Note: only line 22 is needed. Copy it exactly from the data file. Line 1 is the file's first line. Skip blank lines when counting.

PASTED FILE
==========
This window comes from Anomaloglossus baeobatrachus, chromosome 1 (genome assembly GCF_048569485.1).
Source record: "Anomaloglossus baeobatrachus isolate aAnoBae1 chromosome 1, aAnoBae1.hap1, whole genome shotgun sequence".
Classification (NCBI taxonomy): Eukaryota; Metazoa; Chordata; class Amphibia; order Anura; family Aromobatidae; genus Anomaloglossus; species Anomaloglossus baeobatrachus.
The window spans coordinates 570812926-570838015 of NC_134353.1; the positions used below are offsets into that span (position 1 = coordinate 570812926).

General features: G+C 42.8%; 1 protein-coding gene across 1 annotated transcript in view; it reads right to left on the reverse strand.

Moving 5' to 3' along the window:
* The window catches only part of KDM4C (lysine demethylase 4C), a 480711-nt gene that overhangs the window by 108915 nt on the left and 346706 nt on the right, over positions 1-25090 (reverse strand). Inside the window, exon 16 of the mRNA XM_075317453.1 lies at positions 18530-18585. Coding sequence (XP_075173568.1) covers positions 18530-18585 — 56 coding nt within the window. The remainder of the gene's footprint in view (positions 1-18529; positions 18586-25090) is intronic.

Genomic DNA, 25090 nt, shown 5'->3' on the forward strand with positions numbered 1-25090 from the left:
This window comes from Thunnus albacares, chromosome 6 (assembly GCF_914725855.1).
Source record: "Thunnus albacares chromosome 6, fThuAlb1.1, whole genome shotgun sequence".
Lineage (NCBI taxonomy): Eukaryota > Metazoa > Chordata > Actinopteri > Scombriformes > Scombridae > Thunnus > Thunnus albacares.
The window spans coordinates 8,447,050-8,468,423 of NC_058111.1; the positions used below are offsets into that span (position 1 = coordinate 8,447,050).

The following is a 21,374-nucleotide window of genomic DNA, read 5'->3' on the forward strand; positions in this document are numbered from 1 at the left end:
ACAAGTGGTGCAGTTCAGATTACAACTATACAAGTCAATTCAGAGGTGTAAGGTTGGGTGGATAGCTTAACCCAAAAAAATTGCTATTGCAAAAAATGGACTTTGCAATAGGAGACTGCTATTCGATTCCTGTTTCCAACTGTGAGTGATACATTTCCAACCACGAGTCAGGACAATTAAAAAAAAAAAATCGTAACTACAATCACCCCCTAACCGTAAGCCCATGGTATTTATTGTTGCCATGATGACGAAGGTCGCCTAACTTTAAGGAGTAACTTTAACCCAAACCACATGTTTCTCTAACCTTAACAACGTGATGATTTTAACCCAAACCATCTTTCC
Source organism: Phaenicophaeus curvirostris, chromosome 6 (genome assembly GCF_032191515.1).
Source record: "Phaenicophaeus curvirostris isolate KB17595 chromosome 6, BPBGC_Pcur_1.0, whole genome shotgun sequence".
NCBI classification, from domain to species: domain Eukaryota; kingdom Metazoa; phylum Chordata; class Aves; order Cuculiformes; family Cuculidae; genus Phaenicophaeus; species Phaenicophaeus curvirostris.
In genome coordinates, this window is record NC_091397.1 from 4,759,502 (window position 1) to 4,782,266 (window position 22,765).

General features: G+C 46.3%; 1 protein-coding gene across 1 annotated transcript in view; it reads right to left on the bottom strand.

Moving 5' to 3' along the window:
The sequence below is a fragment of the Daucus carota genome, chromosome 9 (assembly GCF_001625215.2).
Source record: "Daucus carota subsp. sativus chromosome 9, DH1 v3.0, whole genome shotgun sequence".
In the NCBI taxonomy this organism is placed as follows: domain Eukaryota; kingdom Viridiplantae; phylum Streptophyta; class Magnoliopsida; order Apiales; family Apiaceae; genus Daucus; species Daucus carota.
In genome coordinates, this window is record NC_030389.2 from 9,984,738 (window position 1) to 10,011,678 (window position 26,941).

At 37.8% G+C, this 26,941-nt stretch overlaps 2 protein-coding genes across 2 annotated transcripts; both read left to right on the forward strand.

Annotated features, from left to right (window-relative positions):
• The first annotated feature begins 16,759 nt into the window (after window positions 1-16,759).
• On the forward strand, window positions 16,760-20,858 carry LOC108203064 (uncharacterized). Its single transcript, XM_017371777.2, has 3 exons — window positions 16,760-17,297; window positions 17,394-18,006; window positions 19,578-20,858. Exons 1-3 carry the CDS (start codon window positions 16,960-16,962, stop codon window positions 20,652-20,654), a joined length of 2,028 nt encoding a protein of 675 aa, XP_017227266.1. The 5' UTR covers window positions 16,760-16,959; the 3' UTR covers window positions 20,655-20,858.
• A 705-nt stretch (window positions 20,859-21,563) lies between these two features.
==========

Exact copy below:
Source record: "Daucus carota subsp. sativus chromosome 9, DH1 v3.0, whole genome shotgun sequence".